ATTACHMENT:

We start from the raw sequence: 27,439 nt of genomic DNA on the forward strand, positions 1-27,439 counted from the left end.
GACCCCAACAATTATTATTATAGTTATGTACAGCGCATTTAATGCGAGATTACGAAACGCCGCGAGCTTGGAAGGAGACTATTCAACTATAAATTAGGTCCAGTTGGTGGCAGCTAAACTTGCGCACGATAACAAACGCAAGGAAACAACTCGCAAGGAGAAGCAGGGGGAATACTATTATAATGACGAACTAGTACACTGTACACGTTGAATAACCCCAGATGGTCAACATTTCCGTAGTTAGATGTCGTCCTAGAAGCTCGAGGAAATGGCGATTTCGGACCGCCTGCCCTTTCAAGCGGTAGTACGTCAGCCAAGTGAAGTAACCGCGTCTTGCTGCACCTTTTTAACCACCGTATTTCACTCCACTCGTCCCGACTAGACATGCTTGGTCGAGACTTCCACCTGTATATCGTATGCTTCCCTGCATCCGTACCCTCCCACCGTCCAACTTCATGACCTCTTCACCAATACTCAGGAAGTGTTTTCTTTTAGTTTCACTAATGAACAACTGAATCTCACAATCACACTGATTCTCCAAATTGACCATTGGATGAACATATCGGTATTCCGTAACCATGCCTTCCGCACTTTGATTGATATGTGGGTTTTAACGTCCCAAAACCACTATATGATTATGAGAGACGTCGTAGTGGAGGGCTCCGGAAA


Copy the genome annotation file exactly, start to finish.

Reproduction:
We start from the raw sequence: 27,439 nt of genomic DNA on the forward strand, positions 1-27,439 counted from the left end.
GACCCCAACAATTATTATTATAGTTATGTACAGCGCATTTAATGCGAGATTACGAAACGCCGCGAGCTTGGAAGGAGACTATTCAACTATAAATTAGGTCCAGTTGGTGGCAGCTAAACTTGCGCACGATAACAAACGCAAGGAAACAACTCGCAAGGAGAAGCAGGGGGAATACTATTATAATGACGAACTAGTACACTGTACACGTTGAATAACCCCAGATGGTCAACATTTCCGTAGTTAGATGTCGTCCTAGAAGCTCGAGGAAATGGCGATTTCGGACCGCCTGCCCTTTCAAGCGGTAGTACGTCAGCCAAGTGAAGTAACCGCGTCTTGCTGCACCTTTTTAACCACCGTATTTCACTCCACTCGTCCCGACTAGACATGCTTGGTCGAGACTTCCACCTGTATATCGTATGCTTCCCTGCATCCGTACCCTCCCACCGTCCAACTTCATGACCTCTTCACCAATACTCAGGAAGTGTTTTCTTTTAGTTTCACTAATGAACAACTGAATCTCACAATCACACTGATTCTCCAAATTGACCATTGGATGAACATATCGGTATTCCGTAACCATGCCTTCCGCACTTTGATTGATATGTGGGTTTTAACGTCCCAAAACCACTATATGATTATGAGAGACGTCGTAGTGGAGGGCTCCGGAAA